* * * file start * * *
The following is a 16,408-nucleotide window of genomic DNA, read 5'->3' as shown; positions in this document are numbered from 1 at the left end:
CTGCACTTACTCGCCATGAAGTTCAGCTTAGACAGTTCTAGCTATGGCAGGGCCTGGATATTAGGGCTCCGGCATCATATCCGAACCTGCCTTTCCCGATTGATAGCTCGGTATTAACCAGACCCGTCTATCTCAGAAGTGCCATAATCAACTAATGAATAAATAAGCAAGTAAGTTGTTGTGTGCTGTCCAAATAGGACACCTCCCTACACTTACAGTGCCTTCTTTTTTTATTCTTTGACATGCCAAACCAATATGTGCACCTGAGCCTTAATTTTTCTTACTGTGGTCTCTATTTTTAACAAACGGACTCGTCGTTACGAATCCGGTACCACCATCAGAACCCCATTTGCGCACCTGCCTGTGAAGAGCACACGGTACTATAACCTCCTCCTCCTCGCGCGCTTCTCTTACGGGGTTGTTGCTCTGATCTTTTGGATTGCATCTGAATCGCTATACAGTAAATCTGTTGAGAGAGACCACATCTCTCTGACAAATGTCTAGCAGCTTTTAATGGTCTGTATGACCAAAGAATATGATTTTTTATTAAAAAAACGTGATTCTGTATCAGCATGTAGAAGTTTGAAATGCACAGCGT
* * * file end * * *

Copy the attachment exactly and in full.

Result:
The following is a 16,408-nucleotide window of genomic DNA, read 5'->3' as shown; positions in this document are numbered from 1 at the left end:
CTGCACTTACTCGCCATGAAGTTCAGCTTAGACAGTTCTAGCTATGGCAGGGCCTGGATATTAGGGCTCCGGCATCATATCCGAACCTGCCTTTCCCGATTGATAGCTCGGTATTAACCAGACCCGTCTATCTCAGAAGTGCCATAATCAACTAATGAATAAATAAGCAAGTAAGTTGTTGTGTGCTGTCCAAATAGGACACCTCCCTACACTTACAGTGCCTTCTTTTTTTATTCTTTGACATGCCAAACCAATATGTGCACCTGAGCCTTAATTTTTCTTACTGTGGTCTCTATTTTTAACAAACGGACTCGTCGTTACGAATCCGGTACCACCATCAGAACCCCATTTGCGCACCTGCCTGTGAAGAGCACACGGTACTATAACCTCCTCCTCCTCGCGCGCTTCTCTTACGGGGTTGTTGCTCTGATCTTTTGGATTGCATCTGAATCGCTATACAGTAAATCTGTTGAGAGAGACCACATCTCTCTGACAAATGTCTAGCAGCTTTTAATGGTCTGTATGACCAAAGAATATGATTTTTTATTAAAAAAACGTGATTCTGTATCAGCATGTAGAAGTTTGAAATGCACAGCGT